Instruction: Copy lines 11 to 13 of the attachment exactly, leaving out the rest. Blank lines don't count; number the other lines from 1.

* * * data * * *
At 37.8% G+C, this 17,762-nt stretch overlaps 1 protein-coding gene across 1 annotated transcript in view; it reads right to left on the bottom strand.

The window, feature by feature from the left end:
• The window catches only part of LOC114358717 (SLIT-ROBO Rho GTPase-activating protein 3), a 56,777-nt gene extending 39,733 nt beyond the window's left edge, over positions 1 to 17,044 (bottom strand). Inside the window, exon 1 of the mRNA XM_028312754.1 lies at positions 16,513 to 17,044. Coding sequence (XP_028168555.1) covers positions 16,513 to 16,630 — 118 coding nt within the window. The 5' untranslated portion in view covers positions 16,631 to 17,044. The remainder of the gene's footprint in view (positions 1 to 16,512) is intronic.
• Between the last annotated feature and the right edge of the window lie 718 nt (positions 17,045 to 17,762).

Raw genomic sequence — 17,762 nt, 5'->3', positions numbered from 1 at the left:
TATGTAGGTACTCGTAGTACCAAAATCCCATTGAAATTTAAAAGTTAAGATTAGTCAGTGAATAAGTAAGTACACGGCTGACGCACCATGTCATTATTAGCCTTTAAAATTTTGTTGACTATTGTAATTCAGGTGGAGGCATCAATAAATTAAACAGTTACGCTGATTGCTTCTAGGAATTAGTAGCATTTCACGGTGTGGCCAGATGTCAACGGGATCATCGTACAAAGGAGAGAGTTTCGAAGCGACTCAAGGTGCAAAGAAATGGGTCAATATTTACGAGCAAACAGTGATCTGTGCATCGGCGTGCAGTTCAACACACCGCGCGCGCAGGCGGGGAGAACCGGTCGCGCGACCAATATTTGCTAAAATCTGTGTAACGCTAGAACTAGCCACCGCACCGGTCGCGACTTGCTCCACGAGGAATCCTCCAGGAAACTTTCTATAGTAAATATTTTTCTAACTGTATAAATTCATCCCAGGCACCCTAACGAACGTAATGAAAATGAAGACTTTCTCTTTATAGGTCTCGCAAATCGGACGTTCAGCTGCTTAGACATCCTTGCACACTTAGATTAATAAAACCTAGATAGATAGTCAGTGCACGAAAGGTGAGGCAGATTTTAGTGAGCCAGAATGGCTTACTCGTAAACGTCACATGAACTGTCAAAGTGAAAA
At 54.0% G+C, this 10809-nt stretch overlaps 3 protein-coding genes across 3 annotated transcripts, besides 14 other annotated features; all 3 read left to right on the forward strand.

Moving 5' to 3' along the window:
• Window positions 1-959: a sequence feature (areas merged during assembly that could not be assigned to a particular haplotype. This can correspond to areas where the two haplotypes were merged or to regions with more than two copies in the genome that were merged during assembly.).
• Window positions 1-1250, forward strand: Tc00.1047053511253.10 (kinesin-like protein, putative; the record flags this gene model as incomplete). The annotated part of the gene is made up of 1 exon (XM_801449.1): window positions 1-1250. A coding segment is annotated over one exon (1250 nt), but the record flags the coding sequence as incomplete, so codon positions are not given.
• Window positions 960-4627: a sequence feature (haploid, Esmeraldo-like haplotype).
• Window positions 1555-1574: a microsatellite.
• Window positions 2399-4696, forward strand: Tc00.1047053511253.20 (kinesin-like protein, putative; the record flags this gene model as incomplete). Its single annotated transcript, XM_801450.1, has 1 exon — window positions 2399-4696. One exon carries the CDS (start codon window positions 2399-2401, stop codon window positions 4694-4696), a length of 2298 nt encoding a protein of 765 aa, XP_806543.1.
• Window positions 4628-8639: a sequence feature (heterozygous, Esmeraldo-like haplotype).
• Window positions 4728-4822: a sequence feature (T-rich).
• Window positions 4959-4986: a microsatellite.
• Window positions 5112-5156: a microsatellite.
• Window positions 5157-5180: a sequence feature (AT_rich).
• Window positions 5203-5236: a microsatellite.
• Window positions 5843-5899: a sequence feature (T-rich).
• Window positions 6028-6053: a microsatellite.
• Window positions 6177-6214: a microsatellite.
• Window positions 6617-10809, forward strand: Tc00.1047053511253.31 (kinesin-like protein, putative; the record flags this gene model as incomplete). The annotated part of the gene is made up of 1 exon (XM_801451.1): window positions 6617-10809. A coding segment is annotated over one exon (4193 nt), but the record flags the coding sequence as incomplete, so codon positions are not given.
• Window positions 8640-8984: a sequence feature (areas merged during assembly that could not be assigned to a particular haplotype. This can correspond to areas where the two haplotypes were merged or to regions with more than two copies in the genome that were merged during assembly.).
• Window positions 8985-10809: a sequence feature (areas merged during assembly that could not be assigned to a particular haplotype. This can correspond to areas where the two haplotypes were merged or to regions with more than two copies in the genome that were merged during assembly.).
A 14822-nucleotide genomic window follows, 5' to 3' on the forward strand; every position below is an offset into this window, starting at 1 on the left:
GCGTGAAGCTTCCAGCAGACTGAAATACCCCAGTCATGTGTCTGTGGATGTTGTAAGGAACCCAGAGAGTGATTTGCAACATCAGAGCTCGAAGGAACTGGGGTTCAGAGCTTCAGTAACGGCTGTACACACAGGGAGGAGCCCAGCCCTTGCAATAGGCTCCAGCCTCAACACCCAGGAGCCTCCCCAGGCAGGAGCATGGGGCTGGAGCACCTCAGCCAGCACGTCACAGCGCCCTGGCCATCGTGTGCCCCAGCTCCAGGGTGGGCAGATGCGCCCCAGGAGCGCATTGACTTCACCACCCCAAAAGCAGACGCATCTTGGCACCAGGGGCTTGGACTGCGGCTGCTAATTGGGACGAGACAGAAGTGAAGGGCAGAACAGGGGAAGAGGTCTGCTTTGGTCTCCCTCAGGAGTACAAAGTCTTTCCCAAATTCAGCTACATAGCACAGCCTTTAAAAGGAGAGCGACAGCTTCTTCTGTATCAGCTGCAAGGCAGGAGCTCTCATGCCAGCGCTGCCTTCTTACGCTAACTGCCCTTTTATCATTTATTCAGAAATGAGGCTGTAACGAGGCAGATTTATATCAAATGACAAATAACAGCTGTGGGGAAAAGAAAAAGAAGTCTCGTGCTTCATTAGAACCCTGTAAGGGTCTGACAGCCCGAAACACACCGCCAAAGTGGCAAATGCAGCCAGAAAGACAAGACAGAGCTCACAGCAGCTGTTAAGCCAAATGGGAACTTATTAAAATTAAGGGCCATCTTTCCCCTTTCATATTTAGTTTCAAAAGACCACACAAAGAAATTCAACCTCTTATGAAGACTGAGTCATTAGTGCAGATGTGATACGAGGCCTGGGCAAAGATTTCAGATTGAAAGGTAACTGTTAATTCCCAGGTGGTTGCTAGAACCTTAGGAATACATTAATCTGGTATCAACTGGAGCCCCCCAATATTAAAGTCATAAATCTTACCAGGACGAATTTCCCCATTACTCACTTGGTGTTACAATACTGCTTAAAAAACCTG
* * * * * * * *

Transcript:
• Window positions 960-4627: a sequence feature (haploid, Esmeraldo-like haplotype).
• Window positions 1555-1574: a microsatellite.
• Window positions 2399-4696, forward strand: Tc00.1047053511253.20 (kinesin-like protein, putative; the record flags this gene model as incomplete). Its single annotated transcript, XM_801450.1, has 1 exon — window positions 2399-4696. One exon carries the CDS (start codon window positions 2399-2401, stop codon window positions 4694-4696), a length of 2298 nt encoding a protein of 765 aa, XP_806543.1.